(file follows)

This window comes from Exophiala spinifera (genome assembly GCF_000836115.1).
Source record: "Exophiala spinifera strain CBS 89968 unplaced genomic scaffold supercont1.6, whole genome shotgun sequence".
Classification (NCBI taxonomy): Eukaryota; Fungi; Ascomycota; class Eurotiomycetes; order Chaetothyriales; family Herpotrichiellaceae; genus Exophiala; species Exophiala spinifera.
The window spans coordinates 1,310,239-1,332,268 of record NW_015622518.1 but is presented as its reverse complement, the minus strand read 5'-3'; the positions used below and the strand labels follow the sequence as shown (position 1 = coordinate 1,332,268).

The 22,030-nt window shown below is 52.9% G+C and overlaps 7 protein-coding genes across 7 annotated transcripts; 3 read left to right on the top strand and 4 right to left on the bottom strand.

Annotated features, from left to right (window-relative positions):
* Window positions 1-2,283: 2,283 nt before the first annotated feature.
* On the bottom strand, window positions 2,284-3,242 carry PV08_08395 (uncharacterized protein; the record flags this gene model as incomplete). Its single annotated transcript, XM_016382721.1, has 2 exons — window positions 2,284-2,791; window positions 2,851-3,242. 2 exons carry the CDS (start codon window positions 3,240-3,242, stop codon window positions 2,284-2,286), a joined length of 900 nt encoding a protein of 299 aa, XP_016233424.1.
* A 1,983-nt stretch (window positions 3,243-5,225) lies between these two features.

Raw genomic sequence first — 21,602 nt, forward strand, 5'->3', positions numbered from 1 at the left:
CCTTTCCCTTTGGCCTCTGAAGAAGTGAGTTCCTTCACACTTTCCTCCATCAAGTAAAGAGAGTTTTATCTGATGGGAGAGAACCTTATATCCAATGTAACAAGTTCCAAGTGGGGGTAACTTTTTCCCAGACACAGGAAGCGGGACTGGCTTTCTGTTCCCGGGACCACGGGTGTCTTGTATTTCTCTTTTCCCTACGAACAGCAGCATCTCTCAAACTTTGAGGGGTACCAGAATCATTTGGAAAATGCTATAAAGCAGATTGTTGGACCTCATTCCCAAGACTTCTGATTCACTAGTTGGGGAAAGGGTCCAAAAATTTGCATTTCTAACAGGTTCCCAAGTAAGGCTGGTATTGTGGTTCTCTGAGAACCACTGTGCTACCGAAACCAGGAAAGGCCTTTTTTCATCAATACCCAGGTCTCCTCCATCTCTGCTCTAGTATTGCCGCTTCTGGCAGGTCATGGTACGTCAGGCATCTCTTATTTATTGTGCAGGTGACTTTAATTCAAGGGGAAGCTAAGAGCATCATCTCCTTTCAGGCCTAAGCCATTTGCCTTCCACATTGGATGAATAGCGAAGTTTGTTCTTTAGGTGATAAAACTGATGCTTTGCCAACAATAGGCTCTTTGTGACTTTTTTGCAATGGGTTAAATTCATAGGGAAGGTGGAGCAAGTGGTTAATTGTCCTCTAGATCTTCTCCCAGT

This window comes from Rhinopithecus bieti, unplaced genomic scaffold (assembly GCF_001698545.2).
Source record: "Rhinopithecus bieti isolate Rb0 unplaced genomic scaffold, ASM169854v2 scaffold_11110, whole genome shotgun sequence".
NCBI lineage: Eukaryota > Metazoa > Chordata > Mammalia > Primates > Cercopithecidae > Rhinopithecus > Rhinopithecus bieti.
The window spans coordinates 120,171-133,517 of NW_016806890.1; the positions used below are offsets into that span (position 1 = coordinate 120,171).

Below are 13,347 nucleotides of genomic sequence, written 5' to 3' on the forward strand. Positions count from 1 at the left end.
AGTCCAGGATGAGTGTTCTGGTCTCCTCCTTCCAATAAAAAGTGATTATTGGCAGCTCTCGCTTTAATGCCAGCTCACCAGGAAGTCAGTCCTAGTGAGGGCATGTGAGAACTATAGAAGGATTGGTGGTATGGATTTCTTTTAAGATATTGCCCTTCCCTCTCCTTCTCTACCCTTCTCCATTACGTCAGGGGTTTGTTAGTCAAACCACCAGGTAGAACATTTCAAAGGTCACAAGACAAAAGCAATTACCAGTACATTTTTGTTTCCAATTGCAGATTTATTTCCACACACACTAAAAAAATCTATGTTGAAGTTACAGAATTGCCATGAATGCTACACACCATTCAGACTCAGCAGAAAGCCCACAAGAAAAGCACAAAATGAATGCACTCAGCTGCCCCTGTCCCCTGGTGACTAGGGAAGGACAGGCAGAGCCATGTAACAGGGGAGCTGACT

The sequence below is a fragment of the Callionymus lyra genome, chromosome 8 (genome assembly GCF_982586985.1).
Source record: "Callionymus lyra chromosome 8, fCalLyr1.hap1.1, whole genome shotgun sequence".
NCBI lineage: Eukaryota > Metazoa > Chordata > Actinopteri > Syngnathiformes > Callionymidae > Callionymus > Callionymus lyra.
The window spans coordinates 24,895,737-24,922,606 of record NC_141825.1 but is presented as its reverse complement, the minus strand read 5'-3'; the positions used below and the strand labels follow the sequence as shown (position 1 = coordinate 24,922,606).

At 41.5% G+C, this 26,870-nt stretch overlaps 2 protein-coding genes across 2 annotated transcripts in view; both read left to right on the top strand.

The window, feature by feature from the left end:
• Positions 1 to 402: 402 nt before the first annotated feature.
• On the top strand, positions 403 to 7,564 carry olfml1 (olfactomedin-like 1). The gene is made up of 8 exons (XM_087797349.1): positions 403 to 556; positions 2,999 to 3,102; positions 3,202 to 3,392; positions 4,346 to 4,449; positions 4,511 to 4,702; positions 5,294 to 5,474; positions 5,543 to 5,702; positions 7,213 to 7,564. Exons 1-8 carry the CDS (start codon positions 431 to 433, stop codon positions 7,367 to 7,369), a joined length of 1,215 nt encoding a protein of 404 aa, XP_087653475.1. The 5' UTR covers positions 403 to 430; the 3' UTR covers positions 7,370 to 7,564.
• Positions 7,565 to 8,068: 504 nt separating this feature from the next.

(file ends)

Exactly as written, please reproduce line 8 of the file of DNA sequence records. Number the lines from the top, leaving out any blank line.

* On the bottom strand, window positions 2,284-3,242 carry PV08_08395 (uncharacterized protein; the record flags this gene model as incomplete). Its single annotated transcript, XM_016382721.1, has 2 exons — window positions 2,284-2,791; window positions 2,851-3,242. 2 exons carry the CDS (start codon window positions 3,240-3,242, stop codon window positions 2,284-2,286), a joined length of 900 nt encoding a protein of 299 aa, XP_016233424.1.